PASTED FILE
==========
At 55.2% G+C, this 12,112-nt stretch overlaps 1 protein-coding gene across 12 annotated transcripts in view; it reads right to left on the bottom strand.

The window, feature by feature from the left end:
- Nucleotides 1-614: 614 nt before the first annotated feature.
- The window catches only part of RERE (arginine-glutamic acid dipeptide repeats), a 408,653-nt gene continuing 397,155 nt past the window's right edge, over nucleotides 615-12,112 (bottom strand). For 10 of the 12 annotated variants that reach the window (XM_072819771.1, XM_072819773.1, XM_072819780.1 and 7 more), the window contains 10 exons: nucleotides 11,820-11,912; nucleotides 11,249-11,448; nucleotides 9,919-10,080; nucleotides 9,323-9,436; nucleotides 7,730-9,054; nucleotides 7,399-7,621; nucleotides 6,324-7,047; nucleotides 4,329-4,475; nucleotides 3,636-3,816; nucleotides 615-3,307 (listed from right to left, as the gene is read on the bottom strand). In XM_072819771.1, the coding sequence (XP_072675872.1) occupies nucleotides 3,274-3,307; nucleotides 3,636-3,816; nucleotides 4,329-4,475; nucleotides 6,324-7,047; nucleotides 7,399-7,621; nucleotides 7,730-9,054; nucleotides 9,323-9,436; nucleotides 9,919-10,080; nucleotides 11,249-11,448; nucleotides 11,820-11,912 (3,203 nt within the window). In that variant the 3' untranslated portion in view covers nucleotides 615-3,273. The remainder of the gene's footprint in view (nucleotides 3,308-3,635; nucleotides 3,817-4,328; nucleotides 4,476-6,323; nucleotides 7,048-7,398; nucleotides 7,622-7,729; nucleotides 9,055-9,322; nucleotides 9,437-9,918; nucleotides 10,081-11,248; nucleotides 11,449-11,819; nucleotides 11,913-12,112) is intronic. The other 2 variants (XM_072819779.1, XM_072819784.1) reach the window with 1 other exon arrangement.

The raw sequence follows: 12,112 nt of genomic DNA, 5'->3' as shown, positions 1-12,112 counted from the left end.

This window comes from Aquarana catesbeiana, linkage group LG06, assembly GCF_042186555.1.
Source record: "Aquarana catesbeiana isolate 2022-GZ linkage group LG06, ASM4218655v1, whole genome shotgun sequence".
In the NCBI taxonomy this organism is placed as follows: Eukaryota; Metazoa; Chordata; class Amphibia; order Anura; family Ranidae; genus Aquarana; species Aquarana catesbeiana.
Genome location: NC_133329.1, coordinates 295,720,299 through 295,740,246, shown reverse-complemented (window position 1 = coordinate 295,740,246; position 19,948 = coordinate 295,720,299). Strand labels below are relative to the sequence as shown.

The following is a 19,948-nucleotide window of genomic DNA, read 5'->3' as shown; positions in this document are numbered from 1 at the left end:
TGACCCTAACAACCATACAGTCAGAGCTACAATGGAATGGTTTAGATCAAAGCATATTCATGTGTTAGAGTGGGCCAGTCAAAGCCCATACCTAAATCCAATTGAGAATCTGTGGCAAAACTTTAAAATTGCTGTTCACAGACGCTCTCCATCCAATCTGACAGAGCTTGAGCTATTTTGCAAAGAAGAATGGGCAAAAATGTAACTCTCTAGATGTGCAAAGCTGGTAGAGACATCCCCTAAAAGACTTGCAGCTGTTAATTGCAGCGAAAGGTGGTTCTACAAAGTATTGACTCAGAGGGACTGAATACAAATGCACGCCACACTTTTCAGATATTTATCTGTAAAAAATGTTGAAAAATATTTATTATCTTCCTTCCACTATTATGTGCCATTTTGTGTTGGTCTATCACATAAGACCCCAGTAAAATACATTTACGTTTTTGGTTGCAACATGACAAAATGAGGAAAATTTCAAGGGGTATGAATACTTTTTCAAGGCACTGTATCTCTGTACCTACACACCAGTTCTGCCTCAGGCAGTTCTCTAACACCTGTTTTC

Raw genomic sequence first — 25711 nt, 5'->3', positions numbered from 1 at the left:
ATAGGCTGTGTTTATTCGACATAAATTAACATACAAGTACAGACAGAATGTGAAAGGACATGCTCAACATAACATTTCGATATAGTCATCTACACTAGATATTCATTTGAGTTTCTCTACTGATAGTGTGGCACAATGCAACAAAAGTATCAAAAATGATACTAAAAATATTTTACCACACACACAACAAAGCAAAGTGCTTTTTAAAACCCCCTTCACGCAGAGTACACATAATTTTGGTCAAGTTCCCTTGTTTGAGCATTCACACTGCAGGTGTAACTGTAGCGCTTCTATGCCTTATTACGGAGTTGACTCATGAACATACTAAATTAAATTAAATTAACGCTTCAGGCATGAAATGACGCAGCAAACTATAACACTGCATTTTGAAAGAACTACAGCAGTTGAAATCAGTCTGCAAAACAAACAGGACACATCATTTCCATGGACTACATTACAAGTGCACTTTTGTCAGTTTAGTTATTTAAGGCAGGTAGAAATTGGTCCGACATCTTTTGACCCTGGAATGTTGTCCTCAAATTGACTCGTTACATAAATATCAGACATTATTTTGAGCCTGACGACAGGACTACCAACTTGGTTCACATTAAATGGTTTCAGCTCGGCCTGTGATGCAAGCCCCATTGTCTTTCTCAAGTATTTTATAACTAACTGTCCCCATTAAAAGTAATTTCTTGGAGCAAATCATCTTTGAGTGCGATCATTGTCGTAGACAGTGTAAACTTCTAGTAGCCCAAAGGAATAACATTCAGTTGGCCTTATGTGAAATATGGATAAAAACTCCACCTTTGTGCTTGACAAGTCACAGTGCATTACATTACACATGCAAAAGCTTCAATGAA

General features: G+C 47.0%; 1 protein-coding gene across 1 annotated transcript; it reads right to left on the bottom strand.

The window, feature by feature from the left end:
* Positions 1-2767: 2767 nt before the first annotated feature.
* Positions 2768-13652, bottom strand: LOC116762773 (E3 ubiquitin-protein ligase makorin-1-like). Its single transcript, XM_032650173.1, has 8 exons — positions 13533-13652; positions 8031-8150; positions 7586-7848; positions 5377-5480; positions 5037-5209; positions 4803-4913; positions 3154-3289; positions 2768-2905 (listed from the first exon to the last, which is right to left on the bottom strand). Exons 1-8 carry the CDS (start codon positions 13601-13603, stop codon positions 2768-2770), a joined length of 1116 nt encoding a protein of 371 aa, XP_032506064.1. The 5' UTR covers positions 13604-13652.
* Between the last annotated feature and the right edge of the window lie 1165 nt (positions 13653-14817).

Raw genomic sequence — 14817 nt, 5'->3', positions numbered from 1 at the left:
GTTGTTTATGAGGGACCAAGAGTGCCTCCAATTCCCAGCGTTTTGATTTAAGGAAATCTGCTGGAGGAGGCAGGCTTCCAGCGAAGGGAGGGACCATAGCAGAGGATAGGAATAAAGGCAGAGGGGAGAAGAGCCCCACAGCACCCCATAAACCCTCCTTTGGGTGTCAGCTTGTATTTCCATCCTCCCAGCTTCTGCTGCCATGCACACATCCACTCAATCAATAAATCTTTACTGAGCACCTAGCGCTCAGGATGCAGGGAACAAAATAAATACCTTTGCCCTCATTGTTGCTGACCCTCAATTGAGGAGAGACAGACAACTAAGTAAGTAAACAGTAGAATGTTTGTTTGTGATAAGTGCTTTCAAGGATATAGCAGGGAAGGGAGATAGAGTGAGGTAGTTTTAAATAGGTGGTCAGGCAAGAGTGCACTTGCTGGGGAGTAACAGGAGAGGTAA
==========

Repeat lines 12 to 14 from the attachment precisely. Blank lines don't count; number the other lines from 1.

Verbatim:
Raw genomic sequence first — 25711 nt, 5'->3', positions numbered from 1 at the left:
ATAGGCTGTGTTTATTCGACATAAATTAACATACAAGTACAGACAGAATGTGAAAGGACATGCTCAACATAACATTTCGATATAGTCATCTACACTAGATATTCATTTGAGTTTCTCTACTGATAGTGTGGCACAATGCAACAAAAGTATCAAAAATGATACTAAAAATATTTTACCACACACACAACAAAGCAAAGTGCTTTTTAAAACCCCCTTCACGCAGAGTACACATAATTTTGGTCAAGTTCCCTTGTTTGAGCATTCACACTGCAGGTGTAACTGTAGCGCTTCTATGCCTTATTACGGAGTTGACTCATGAACATACTAAATTAAATTAAATTAACGCTTCAGGCATGAAATGACGCAGCAAACTATAACACTGCATTTTGAAAGAACTACAGCAGTTGAAATCAGTCTGCAAAACAAACAGGACACATCATTTCCATGGACTACATTACAAGTGCACTTTTGTCAGTTTAGTTATTTAAGGCAGGTAGAAATTGGTCCGACATCTTTTGACCCTGGAATGTTGTCCTCAAATTGACTCGTTACATAAATATCAGACATTATTTTGAGCCTGACGACAGGACTACCAACTTGGTTCACATTAAATGGTTTCAGCTCGGCCTGTGATGCAAGCCCCATTGTCTTTCTCAAGTATTTTATAACTAACTGTCCCCATTAAAAGTAATTTCTTGGAGCAAATCATCTTTGAGTGCGATCATTGTCGTAGACAGTGTAAACTTCTAGTAGCCCAAAGGAATAACATTCAGTTGGCCTTATGTGAAATATGGATAAAAACTCCACCTTTGTGCTTGACAAGTCACAGTGCATTACATTACACATGCAAAAGCTTCAATGAA

General features: G+C 47.0%; 1 protein-coding gene across 1 annotated transcript; it reads right to left on the bottom strand.